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This article was published 19/1/2015 (2101 days ago), so information in it may no longer be current.
Whether it’s perceived or not, Prairie Mountain Health has a problem in the southwest corner of the province.
On Feb. 6, stakeholders from the Town of Melita and RM of Two Borders are hosting a meeting to discuss what will be a shortage of doctors in the near future.
Alby Morris, a councillor in Melita, said the community currently has two fulltime doctors and one semi-retired doctor who works approximately half-time.
In March, one of the fulltime doctors is resigning from the facility, while her colleague is set to be gone for about six months in March, leaving the hospital with one semi-retired physician.
Morris said he knows PMH management is doing its best to handle the growing number of doctor shortages across the health region, but said the community is starting to feel alienated and neglected.
"I know the bulk of the community isn’t impressed with the RHA," Morris said frankly. "Everyone is really concerned and we don’t want to lose our medical services here."
Nurses have told Morris they believe the emergency room will have to be temporarily shut down when the doctors leave.
"The community feels the RHA isn’t trying hard enough to fill these positions and they would rather fill centres like Virden, Killarney or Russell — the bigger communities," Morris said. "As far as I’m concerned we have people that deserve just as much to be taken care of out here. I realize that bigger population can have a larger voice, but it’s a concern out here that if this place closes down, we’re going to be in a quandary."
Complicating matters is the oil boom, which has been tempered more recently by the fall in prices.
"This is a farming community and that’s a high risk venue with many people often getting hurt on the farm," Morris said. "We’re also in the middle of an oil boom and Melita and Virden is where the bulk of where those workers go. Pierson is a long way from Deloraine or Virden. It’s almost an hour-long drive."
Once home to a proud volunteer ambulance crew, Melita has seen it almost dissipate completely.
"We had a very good volunteer service and then the government stepped in," Morris said. "Now we have a shortage of ambulance people."
Morris blames onerous new regulations that required unrealistic and expensive training in order to stay on as an attendant.
In 2013, an independent review of the emergency medical services program in the province called for the "phase out" of emergency medical responders and a move toward a "paramedics only" model.
The 69-page report, prepared by lead consultant Reg Toews, contained 54 recommendations for the EMS system.
It recommended the closure or consolidation of low volume stations into higher volume stations. The report says the former Assiniboine Regional Health Authority, which is now a part of the Prairie Mountain Health region, has a much higher number of stations, many of which are low call volume stations, than many other RHAs.
It also called on the province to establish a response time standard of not more than 30 minutes for 90 per cent of the population 90 per cent of the time, with targets for urban areas of under nine minutes and under 15 minutes in rural Manitoba, excluding remote areas.
Morris said those times aren’t being met.
He recently heard of a patient waiting more than two hours in Lyleton because an ambulance had to be commandeered from Minnedosa.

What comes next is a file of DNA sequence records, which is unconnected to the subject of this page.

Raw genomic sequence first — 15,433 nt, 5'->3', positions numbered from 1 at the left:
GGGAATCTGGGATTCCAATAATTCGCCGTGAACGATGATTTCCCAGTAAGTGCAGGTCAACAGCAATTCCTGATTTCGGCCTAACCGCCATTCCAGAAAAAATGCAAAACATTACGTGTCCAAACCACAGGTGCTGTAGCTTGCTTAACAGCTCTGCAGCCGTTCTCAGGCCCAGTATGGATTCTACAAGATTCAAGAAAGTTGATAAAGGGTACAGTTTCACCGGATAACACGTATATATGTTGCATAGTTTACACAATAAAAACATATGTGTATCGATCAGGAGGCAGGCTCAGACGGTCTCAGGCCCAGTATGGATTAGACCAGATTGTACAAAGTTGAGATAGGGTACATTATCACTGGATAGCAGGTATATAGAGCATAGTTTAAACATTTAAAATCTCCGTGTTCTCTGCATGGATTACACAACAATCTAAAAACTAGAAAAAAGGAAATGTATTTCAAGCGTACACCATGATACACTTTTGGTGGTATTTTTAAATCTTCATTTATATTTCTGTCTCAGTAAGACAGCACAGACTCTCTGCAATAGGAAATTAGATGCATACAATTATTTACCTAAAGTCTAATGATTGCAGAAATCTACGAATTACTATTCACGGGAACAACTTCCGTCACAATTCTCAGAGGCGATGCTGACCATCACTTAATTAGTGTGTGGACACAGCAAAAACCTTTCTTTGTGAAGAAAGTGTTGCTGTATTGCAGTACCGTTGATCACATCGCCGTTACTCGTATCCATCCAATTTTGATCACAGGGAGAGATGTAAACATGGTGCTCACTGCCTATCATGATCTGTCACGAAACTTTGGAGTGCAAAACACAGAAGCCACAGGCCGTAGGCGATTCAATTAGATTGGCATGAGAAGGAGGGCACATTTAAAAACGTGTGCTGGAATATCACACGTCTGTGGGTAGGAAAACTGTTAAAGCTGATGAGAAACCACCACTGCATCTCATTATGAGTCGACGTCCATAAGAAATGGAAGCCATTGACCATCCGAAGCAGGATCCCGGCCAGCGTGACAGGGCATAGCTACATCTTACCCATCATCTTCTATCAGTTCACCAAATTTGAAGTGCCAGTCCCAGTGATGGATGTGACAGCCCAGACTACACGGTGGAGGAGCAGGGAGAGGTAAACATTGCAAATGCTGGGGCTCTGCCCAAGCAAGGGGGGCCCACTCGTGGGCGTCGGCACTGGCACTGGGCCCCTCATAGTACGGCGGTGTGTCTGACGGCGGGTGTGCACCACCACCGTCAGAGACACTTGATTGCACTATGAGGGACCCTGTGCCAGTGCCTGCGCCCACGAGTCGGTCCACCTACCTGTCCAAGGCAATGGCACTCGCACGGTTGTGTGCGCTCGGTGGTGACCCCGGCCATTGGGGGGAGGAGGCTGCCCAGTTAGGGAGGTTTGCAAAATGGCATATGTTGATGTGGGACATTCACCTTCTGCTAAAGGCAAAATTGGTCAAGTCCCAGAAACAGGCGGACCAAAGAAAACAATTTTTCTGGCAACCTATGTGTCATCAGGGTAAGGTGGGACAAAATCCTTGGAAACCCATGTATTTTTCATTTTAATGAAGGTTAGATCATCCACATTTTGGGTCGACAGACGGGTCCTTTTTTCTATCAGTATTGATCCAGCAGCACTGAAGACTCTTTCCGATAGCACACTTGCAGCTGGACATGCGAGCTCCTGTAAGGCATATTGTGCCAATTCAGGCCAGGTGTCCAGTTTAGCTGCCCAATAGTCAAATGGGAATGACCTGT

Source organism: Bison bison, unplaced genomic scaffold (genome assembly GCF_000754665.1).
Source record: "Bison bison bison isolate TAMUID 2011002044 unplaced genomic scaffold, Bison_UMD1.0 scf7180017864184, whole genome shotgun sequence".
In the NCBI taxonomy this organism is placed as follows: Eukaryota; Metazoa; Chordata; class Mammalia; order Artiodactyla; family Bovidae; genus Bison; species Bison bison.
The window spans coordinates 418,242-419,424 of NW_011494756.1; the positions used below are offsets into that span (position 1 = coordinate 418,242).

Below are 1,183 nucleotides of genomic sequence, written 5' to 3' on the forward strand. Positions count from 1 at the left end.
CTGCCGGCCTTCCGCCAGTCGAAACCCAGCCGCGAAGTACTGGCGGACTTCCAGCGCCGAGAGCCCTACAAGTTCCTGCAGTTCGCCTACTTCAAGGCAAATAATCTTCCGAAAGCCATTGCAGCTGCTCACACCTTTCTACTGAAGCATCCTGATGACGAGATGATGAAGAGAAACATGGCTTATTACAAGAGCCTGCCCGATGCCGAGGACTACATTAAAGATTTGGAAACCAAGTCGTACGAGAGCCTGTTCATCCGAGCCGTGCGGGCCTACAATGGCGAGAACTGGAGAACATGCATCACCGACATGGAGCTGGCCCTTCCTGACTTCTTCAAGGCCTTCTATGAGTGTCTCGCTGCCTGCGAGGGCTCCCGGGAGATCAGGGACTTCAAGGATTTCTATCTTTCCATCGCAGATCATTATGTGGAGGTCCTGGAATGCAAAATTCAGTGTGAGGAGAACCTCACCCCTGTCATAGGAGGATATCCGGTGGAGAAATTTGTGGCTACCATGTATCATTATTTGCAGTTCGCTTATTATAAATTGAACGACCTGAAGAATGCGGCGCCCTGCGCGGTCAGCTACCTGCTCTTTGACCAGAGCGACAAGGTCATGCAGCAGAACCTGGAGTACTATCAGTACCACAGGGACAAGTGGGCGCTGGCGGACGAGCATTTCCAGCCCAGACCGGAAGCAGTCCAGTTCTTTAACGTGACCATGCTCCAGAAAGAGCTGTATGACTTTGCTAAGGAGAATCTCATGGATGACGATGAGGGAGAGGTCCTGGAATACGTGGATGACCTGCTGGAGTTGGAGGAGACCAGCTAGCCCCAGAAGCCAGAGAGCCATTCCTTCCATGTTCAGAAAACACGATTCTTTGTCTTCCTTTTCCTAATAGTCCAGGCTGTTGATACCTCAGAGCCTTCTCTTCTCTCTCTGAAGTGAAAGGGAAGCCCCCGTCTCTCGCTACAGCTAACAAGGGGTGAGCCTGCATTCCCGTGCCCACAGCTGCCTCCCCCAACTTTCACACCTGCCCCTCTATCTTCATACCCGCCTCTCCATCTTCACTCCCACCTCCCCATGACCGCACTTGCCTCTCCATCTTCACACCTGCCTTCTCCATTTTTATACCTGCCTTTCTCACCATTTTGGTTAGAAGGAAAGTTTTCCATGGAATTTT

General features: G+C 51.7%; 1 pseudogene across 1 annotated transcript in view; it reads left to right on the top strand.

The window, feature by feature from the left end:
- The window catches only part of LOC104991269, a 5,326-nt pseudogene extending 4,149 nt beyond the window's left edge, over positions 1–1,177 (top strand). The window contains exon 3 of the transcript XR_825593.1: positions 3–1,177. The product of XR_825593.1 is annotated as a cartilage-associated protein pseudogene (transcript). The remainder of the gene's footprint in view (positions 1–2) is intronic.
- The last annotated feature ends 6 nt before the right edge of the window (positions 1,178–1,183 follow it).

"An hour wait in Pierson or Lyleton is not uncommon," Morris said. "I don’t think it’s good enough for this area. We pay our tax dollar like everyone else."
People are beginning to wonder if the move to more regional facility and services is going to happen through attrition, Morris said.
"The RHA hasn’t lifted a big finger to try to improve the facility," Morris said. "They’re kind of letting it go and I have a feeling deep down inside that they’re going to close this place."
PMH CEO Penny Gilson said there are a number of vacancies across the region right now, including Killarney, Melita, Minnedosa, Russell, Swan River and Winnipegosis.
Due to geography and call volumes, Gilson said those doctors will be heading to Swan River, Russell and Killarney.
Gilson said Melita was later to the queue than other hospitals that have been dealing with shortages, because the resignation only came to light.
"In addition, we have some ongoing nursing shortages in Melita as well," she said. "We’re relying heavily on agency nurses and those vacancies have existed without anyone applying."
Blaine Kraushaar, a media spokesman for PMH, provided a list of the number of physicians practising in the area as of November.
There are 33 family physicians in Brandon, while there are 18 in Dauphin to lead the hospitals with the most doctors in PMH.
Baldur, Birtle, Boissevain, McCreary, Rossburn, Wawanesa and Winnipegosis are operating with one family practice doctor.
Melita shows two doctors, while Killarney, Minnedosa and Russell have three. Swan River has nine doctors.
"Swan River is two hours from anywhere and we have a long-term physician who is leaving there this spring which will have a definite impact, so yes, one will be going to Swan River," Gilson said. "Swan River is critical. We need sustainability of a lot of services so we need a lot of doctors."
Gilson said the volume of visits to the Swan River area is exponentially higher than those of some of the southern stations.
"I work on our needs in the region," Gilson said. "I think of all needs as an absolute priority, but we have to pick the highest need when we have limited resources."
» Twitter: @CharlesTweed
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